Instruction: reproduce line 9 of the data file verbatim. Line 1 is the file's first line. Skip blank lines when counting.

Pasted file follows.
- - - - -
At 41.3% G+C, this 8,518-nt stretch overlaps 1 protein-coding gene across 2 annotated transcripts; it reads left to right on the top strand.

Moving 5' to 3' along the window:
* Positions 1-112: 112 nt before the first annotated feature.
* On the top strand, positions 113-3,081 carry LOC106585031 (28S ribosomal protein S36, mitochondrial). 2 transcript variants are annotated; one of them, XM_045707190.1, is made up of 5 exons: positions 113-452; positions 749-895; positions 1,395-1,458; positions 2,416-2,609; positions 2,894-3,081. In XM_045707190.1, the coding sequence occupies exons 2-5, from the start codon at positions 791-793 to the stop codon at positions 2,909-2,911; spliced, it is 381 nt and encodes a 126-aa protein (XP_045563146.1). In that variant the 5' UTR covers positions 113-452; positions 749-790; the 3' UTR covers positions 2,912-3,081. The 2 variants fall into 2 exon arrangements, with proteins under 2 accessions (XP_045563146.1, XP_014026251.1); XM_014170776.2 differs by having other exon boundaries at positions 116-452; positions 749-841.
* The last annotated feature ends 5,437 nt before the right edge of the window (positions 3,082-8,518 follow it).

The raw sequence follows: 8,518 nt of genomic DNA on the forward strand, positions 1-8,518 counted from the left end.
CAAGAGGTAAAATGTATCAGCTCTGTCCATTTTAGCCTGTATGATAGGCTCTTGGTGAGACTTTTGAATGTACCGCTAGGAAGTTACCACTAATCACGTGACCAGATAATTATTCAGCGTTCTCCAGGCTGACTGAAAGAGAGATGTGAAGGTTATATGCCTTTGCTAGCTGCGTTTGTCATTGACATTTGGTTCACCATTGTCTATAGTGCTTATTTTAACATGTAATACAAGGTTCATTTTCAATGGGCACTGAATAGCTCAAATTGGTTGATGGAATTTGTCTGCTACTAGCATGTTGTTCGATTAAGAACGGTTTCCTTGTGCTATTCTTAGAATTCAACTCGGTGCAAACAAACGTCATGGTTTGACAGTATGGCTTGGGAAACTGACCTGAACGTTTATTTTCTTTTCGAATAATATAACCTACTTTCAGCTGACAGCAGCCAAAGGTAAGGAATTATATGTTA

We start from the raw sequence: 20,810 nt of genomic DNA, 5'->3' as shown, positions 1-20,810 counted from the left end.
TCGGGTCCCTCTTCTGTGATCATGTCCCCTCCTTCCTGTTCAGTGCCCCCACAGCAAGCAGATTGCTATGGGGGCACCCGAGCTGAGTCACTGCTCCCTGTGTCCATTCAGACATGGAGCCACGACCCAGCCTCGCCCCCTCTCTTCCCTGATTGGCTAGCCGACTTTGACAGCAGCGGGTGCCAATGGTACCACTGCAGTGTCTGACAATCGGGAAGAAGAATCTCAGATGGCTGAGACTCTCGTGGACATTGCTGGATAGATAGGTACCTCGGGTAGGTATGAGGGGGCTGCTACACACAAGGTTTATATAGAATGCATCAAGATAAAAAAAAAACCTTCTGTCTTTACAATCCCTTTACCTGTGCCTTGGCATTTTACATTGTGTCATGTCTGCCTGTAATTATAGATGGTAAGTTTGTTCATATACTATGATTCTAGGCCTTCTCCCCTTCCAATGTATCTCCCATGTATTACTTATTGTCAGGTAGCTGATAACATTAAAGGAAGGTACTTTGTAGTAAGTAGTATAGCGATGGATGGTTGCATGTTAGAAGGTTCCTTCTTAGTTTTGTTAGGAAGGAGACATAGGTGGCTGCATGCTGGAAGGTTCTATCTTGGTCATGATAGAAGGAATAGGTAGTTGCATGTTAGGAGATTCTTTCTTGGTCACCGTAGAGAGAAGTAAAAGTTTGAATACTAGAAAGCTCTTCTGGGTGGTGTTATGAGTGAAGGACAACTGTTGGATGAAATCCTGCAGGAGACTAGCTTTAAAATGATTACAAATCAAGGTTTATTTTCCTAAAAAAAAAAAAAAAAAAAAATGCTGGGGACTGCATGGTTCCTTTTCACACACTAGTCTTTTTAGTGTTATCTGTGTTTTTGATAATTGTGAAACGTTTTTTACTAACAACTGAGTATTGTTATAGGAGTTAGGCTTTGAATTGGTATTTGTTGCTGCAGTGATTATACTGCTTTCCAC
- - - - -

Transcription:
TCGGGTCCCTCTTCTGTGATCATGTCCCCTCCTTCCTGTTCAGTGCCCCCACAGCAAGCAGATTGCTATGGGGGCACCCGAGCTGAGTCACTGCTCCCTGTGTCCATTCAGACATGGAGCCACGACCCAGCCTCGCCCCCTCTCTTCCCTGATTGGCTAGCCGACTTTGACAGCAGCGGGTGCCAATGGTACCACTGCAGTGTCTGACAATCGGGAAGAAGAATCTCAGATGGCTGAGACTCTCGTGGACATTGCTGGATAGATAGGTACCTCGGGTAGGTATGAGGGGGCTGCTACACACAAGGTTTATATAGAATGCATCAAGATAAAAAAAAAACCTTCTGTCTTTACAATCCCTTTACCTGTGCCTTGGCATTTTACATTGTGTCATGTCTGCCTGTAATTATAGATGGTAAGTTTGTTCATATACTATGATTCTAGGCCTTCTCCCCTTCCAATGTATCTCCCATGTATTACTTATTGTCAGGTAGCTGATAACATTAAAGGAAGGTACTTTGTAGTAAGTAGTATAGCGATGGATGGTTGCATGTTAGAAGGTTCCTTCTTAGTTTTGTTAGGAAGGAGACATAGGTGGCTGCATGCTGGAAGGTTCTATCTTGGTCATGATAGAAGGAATAGGTAGTTGCATGTTAGGAGATTCTTTCTTGGTCACCGTAGAGAGAAGTAAAAGTTTGAATACTAGAAAGCTCTTCTGGGTGGTGTTATGAGTGAAGGACAACTGTTGGATGAAATCCTGCAGGAGACTAGCTTTAAAATGATTACAAATCAAGGTTTATTTTCCTAAAAAAAAAAAAAAAAAAAAATGCTGGGGACTGCATGGTTCCTTTTCACACACTAGTCTTTTTAGTGTTATCTGTGTTTTTGATAATTGTGAAACGTTTTTTACTAACAACTGAGTATTGTTATAGGAGTTAGGCTTTGAATTGGTATTTGTTGCTGCAGTGATTATACTGCTTTCCAC